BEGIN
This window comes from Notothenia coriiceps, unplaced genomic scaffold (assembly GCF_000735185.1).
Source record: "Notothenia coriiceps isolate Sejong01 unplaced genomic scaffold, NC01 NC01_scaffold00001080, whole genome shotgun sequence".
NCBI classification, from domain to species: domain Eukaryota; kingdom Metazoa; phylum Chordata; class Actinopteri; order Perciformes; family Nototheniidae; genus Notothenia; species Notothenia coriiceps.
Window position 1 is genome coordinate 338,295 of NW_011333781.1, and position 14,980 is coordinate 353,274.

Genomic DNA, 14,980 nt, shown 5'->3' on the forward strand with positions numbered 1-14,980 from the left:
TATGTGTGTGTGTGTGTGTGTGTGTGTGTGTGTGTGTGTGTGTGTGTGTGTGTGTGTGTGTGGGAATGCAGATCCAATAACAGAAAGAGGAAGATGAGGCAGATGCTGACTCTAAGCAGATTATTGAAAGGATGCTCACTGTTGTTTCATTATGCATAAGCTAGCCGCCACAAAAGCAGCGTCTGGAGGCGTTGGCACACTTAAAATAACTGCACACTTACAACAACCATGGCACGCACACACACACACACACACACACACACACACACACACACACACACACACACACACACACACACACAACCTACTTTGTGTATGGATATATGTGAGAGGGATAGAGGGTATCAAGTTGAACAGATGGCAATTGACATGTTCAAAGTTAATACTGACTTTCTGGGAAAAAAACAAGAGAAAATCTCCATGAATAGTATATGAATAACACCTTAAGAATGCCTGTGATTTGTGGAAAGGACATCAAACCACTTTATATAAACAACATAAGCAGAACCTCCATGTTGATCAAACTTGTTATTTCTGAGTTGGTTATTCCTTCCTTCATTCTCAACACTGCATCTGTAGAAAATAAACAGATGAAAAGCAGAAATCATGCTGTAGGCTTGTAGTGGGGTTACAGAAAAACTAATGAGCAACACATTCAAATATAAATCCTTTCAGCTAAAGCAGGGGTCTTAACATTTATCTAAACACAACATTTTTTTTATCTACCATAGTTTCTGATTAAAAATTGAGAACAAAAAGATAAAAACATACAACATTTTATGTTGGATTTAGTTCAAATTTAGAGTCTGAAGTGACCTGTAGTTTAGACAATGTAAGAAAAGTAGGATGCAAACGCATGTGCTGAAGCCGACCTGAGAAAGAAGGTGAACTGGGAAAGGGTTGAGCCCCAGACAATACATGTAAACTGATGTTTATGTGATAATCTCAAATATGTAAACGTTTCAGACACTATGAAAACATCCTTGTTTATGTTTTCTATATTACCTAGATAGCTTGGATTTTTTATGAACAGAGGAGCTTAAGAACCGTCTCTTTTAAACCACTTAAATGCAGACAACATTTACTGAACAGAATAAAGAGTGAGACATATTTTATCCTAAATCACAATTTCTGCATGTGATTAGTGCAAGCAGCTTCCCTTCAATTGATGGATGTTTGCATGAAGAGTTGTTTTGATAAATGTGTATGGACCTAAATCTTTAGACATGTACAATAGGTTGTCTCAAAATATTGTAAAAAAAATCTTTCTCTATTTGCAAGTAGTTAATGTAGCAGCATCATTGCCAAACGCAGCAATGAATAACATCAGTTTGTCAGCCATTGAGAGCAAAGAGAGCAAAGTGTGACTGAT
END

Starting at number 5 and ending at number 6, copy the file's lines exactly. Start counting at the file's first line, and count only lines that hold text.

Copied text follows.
Genomic DNA, 14,980 nt, shown 5'->3' on the forward strand with positions numbered 1-14,980 from the left:
TATGTGTGTGTGTGTGTGTGTGTGTGTGTGTGTGTGTGTGTGTGTGTGTGTGTGTGTGTGTGGGAATGCAGATCCAATAACAGAAAGAGGAAGATGAGGCAGATGCTGACTCTAAGCAGATTATTGAAAGGATGCTCACTGTTGTTTCATTATGCATAAGCTAGCCGCCACAAAAGCAGCGTCTGGAGGCGTTGGCACACTTAAAATAACTGCACACTTACAACAACCATGGCACGCACACACACACACACACACACACACACACACACACACACACACACACACACACACACACACACACAACCTACTTTGTGTATGGATATATGTGAGAGGGATAGAGGGTATCAAGTTGAACAGATGGCAATTGACATGTTCAAAGTTAATACTGACTTTCTGGGAAAAAAACAAGAGAAAATCTCCATGAATAGTATATGAATAACACCTTAAGAATGCCTGTGATTTGTGGAAAGGACATCAAACCACTTTATATAAACAACATAAGCAGAACCTCCATGTTGATCAAACTTGTTATTTCTGAGTTGGTTATTCCTTCCTTCATTCTCAACACTGCATCTGTAGAAAATAAACAGATGAAAAGCAGAAATCATGCTGTAGGCTTGTAGTGGGGTTACAGAAAAACTAATGAGCAACACATTCAAATATAAATCCTTTCAGCTAAAGCAGGGGTCTTAACATTTATCTAAACACAACATTTTTTTTATCTACCATAGTTTCTGATTAAAAATTGAGAACAAAAAGATAAAAACATACAACATTTTATGTTGGATTTAGTTCAAATTTAGAGTCTGAAGTGACCTGTAGTTTAGACAATGTAAGAAAAGTAGGATGCAAACGCATGTGCTGAAGCCGACCTGAGAAAGAAGGTGAACTGGGAAAGGGTTGAGCCCCAGACAATACATGTAAACTGATGTTTATGTGATAATCTCAAATATGTAAACGTTTCAGACACTATGAAAACATCCTTGTTTATGTTTTCTATATTACCTAGATAGCTTGGATTTTTTATGAACAGAGGAGCTTAAGAACCGTCTCTTTTAAACCACTTAAATGCAGACAACATTTACTGAACAGAATAAAGAGTGAGACATATTTTATCCTAAATCACAATTTCTGCATGTGATTAGTGCAAGCAGCTTCCCTTCAATTGATGGATGTTTGCATGAAGAGTTGTTTTGATAAATGTGTATGGACCTAAATCTTTAGACATGTACAATAGGTTGTCTCAAAATATTGTAAAAAAAATCTTTCTCTATTTGCAAGTAGTTAATGTAGCAGCATCATTGCCAAACGCAGCAATGAATAACATCAGTTTGTCAGCCATTGAGAGCAAAGAGAGCAAAGTGTGACTGAT